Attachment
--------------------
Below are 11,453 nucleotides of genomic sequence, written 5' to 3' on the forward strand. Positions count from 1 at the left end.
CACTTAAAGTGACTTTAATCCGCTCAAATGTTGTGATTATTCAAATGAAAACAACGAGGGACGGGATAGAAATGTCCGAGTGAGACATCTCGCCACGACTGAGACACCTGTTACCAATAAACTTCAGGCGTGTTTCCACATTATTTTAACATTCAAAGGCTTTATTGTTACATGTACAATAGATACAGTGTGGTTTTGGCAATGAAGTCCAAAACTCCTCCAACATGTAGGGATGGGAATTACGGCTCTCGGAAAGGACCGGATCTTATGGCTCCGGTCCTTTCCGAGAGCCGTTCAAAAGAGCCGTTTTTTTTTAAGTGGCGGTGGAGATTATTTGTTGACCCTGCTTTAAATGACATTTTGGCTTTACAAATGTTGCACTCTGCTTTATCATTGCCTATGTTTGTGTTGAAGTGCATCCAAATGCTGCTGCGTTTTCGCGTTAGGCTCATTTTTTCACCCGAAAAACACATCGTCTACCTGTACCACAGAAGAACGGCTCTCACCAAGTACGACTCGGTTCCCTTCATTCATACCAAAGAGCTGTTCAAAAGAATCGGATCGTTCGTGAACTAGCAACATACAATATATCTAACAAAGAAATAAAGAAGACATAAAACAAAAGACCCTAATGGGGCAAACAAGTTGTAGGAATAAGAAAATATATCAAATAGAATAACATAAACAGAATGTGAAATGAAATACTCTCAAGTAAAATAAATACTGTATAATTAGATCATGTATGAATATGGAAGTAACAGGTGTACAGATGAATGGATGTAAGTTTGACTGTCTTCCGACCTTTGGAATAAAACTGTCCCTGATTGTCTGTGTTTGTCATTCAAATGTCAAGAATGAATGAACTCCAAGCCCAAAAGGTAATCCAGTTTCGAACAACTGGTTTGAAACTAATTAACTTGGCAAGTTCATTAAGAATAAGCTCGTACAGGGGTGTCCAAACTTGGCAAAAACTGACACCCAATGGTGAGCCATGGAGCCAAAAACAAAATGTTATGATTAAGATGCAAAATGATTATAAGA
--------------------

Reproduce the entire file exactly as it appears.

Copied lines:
Below are 11,453 nucleotides of genomic sequence, written 5' to 3' on the forward strand. Positions count from 1 at the left end.
CACTTAAAGTGACTTTAATCCGCTCAAATGTTGTGATTATTCAAATGAAAACAACGAGGGACGGGATAGAAATGTCCGAGTGAGACATCTCGCCACGACTGAGACACCTGTTACCAATAAACTTCAGGCGTGTTTCCACATTATTTTAACATTCAAAGGCTTTATTGTTACATGTACAATAGATACAGTGTGGTTTTGGCAATGAAGTCCAAAACTCCTCCAACATGTAGGGATGGGAATTACGGCTCTCGGAAAGGACCGGATCTTATGGCTCCGGTCCTTTCCGAGAGCCGTTCAAAAGAGCCGTTTTTTTTTAAGTGGCGGTGGAGATTATTTGTTGACCCTGCTTTAAATGACATTTTGGCTTTACAAATGTTGCACTCTGCTTTATCATTGCCTATGTTTGTGTTGAAGTGCATCCAAATGCTGCTGCGTTTTCGCGTTAGGCTCATTTTTTCACCCGAAAAACACATCGTCTACCTGTACCACAGAAGAACGGCTCTCACCAAGTACGACTCGGTTCCCTTCATTCATACCAAAGAGCTGTTCAAAAGAATCGGATCGTTCGTGAACTAGCAACATACAATATATCTAACAAAGAAATAAAGAAGACATAAAACAAAAGACCCTAATGGGGCAAACAAGTTGTAGGAATAAGAAAATATATCAAATAGAATAACATAAACAGAATGTGAAATGAAATACTCTCAAGTAAAATAAATACTGTATAATTAGATCATGTATGAATATGGAAGTAACAGGTGTACAGATGAATGGATGTAAGTTTGACTGTCTTCCGACCTTTGGAATAAAACTGTCCCTGATTGTCTGTGTTTGTCATTCAAATGTCAAGAATGAATGAACTCCAAGCCCAAAAGGTAATCCAGTTTCGAACAACTGGTTTGAAACTAATTAACTTGGCAAGTTCATTAAGAATAAGCTCGTACAGGGGTGTCCAAACTTGGCAAAAACTGACACCCAATGGTGAGCCATGGAGCCAAAAACAAAATGTTATGATTAAGATGCAAAATGATTATAAGA